Well, first of all, they are not different languages, they are different dialects of the same language. (Well, admittedly there are some tiny pockets of Frisian, which is a distinct language, in the northwest, and the languages of Switzerland and Luxembourg are sometimes considered German dialects, sometimes distinct languages.)
Second of all, the dialect borders are not generally the same as the state borders.
Partly, the relatively rich landscape of dialects stems from the fact that national unification came rather late to Germany (in 1870), and even after that, for most of its history, Germany has had strong federalist structures rather than one dominant political/cultural center influencing the language.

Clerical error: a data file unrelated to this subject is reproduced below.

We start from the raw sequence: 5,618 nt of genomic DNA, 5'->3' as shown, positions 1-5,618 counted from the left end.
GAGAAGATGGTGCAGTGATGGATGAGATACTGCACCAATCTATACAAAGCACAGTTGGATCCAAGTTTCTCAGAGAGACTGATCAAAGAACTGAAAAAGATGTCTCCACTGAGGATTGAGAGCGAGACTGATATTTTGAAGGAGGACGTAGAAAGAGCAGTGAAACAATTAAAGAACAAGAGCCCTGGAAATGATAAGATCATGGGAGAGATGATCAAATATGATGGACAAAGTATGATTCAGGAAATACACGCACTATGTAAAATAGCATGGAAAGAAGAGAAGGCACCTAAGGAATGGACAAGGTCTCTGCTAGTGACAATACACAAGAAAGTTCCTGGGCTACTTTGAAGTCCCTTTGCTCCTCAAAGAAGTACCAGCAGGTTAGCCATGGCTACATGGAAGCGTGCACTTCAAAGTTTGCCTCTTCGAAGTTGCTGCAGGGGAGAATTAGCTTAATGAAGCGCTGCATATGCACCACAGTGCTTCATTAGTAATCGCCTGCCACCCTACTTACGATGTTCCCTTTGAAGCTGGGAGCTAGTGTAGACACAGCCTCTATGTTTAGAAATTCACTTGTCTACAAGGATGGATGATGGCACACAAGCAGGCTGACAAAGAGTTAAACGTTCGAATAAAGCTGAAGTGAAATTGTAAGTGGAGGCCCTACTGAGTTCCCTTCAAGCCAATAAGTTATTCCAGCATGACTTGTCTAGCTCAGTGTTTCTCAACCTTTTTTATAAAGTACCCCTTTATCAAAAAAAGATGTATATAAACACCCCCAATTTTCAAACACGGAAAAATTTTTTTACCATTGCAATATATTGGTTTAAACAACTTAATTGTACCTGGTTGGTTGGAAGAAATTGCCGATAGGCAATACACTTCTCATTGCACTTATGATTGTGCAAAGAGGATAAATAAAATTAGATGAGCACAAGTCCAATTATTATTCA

Having said that, nowadays there is a strong mainstreaming of the dialects towards Standard German, mostly due to the fact that Standard German is used almost exclusively in the media, and in virtually all written materials. The Plattdeutsch dialect in the north, for example, is dying out quickly.
Also, most Germans will be able to switch to Standard German without hesitation if you ask them to.